One of the railway gangers would have a campfire going heating water to remove the ice from the motor's front window when it pulled up. The mailbags were ready. A few brave paying passengers had bought their tickets and sat in the waiting room. Over 100 children anticipating another great day out on the railmotor, assembling and reforming their little social groups for conversation and camaraderie. The older of them dressed in navy and grey uniforms, wore maroon blazers trimmed with gold, whilst the younger ones were all barefoot and without any uniform but already playing trivial games.

Then "The Rattler" would be heard coming around the curve below Durie's farm and everyone moved to their established patch of the earth platform to climb up into a particular door, in a particular carriage. There was a clearly established pattern for all passengers: paying passengers in the front car with older high school girls, all the other girls in the second car, high school boys filled the 3rd carriage overflowing into the guards section to sit on the mailbags or other freight items, and most of the rural school boys in the dog box!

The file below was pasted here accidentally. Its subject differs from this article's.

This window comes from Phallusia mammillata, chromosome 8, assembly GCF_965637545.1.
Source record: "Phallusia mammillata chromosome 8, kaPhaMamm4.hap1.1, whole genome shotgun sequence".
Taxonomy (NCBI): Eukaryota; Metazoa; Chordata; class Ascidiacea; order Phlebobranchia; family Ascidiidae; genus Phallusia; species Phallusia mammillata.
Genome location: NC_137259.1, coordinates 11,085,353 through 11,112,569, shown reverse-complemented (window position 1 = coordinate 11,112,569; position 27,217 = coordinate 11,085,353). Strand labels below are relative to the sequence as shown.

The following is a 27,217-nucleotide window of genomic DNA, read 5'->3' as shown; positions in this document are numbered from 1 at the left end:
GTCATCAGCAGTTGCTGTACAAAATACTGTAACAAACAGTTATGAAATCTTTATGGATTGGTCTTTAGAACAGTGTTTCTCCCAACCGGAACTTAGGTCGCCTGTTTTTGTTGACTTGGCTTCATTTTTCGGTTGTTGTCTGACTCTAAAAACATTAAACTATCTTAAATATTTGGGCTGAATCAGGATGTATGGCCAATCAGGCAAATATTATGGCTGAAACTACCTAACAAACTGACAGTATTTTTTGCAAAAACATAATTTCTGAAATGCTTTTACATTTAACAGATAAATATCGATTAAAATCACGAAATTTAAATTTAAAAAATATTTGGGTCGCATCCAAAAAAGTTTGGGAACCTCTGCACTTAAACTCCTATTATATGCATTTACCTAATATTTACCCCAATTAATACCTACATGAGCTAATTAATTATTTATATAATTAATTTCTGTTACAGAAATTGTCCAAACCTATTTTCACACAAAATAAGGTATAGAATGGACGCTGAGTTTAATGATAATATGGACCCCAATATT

In those days (the early 1960s) the C17 or BB18¼ locomotives were used to haul the bulk bins of pineapples from Kandanga, Amamoor, Imbil, Dagun, Brooloo and Melawondi. (The use of cases for pineapples had become a thing of the past and bulk loading facilities were installed in most station yards). During the summer peak, the pineapple harvest going to the Northgate cannery was too much for one locomotive to ascend the "Kandanga bank" (a steep incline north of Kandanga), and so a second loco would follow the railmotor (the Rattler) in the afternoon down run to Kandanga. There this 2nd loco would meet the up-train which sat in the loop siding to allow the rattler to pass. Then, as a double-header, the goods train would haul the sweet-smelling tonnage to Gympie, on its way to Northgate cannery in Brisbane.

There were a range of incidents on the line, involving the Rattler. But the most serious occurred in 1958, the year before I started going to rural school. This was our "great rail disaster". How no one was killed in our "disaster" I will never comprehend. But for this dramatic event to unfold, one has to understand the subtleties of the operation of the line, even better than Mr Dabelstein! (He was the long-time station master at Kandanga and he knew the line very, very well.)